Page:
- Information Required in Prospectus — The prospectus is a legal document provided to everyone who is offered and/or buys the stock. It must clearly describe the company’s business operations, financial state, operations results, risk factors and management. Audited financial statements must also be included.
- Information Not Required in Prospectus – Includes additional information and exhibits that the company is not required to deliver to investors but must file with the SEC.
Step 3: The IPO Roadshow
An IPO roadshow is a traveling sales pitch. The underwriter and issuing company travel to various locations to present their IPO. They market the shares to investors to see what demand, if any, there is. Looking at investor interest, the underwriter can better estimate the number of shares to offer.
Step 4: IPO Price
Once approved by the SEC, the underwriter and company can decide the effective date, number of shares and the initial offer price. Typically, the price is determined by the value of the company. This is done by the valuation process and occurs before the IPO process even begins.
There are a couple factors to consider when pricing an IPO:
- Value of issuing company
- Reputation of issuing company
- Success/failure of the IPO roadshow
- The issuing company’s goals (i.e., amount of money to raise)
- The condition of the economy.
It’s common for an IPO to be underpriced. When underpriced, investors will expect the price to rise, increasing demand. It also reduces the risk investors take by investing in an IPO, which could potentially fail.
Step 5: Going Public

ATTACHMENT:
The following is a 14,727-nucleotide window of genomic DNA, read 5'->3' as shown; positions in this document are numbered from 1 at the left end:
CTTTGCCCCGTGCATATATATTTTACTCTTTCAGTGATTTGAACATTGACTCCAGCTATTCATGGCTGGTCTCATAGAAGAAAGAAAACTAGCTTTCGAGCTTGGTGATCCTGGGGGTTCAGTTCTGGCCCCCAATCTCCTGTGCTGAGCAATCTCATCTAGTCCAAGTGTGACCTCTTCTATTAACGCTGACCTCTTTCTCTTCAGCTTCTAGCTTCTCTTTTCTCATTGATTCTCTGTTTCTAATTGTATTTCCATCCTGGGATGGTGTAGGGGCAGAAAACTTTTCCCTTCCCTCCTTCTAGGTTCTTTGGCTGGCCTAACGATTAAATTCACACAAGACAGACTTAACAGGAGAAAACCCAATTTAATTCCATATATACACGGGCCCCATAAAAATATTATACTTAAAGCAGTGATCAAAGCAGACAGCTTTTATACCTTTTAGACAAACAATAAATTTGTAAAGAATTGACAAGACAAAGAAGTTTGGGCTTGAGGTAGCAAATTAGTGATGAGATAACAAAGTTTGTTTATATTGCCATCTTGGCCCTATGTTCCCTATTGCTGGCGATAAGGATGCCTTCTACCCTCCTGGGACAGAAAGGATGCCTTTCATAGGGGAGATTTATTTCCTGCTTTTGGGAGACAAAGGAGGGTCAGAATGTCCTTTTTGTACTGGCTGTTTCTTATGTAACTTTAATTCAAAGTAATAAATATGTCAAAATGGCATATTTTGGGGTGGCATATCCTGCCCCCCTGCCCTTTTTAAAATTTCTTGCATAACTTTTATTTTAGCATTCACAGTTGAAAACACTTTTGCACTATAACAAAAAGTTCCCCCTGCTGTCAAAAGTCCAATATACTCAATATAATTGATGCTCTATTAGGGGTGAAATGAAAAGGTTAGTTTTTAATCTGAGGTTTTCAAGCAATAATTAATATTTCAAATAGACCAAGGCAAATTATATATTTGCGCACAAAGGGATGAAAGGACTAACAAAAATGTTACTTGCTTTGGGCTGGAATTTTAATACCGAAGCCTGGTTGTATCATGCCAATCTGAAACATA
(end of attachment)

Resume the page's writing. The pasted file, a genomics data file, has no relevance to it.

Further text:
Now that everything is decided, it’s time for the IPO to go live! On the agreed-upon date, the underwriter will release the initial shares to the market.
Step 6: IPO Stabilization
There is a short window of opportunity where the underwriter can influence the share price. During the 25-day “quiet period,” which occurs immediately after the IPO, there are no rules preventing price manipulation. The underwriter ensures there’s a market and buyers to maintain an ideal share price. There are a couple of strategies used by underwriters:
In the letter of intent, there is a clause that allows an overallotment option. Also known as the greenshoe option, this allows underwriters to sell more shares than originally planned. Then the underwriter buys them back at the original IPO price.
If the share price decreases, the underwriter buys back the over-allotted shares. The underwriter will make a profit because the price is less than what they originally sold it for.
If the share price increases, the underwriter has the option to buy the shares at the original IPO price, avoiding loss. This is stated in the contract with the company under the overallotment clause.
Overallotment is a popular choice because it’s both SEC-permitted and risk-free. While overallotment is the legal term, it’s commonly referred to as the greenshoe option because Green Shoe Manufacturing (now Stride Rite) was the first company to do it.
At the beginning of this article, it was mentioned that when a company goes public, anyone who already owned shares could cash out. However, those shares can only be sold following a lock-up period.
A lock-up period is a predetermined amount of time, usually lasting between 90 and 180 days, when insiders who owned shares before the company went public are not allowed to sell their stock. This avoids flooding the market with the company’s shares and driving the price down.
Step 7: Transition to Market Competition
This is the final stage of the IPO process. After the 25-day quiet period, the underwriter and investors transition from relying on the prospectus to looking at the market.
Everything is now public and out of the underwriter’s hands. The underwriter can provide the company with estimates on the company’s earnings and post-IPO valuation. The underwriter also moves into the role of advisor as the shares fluctuate in the public market.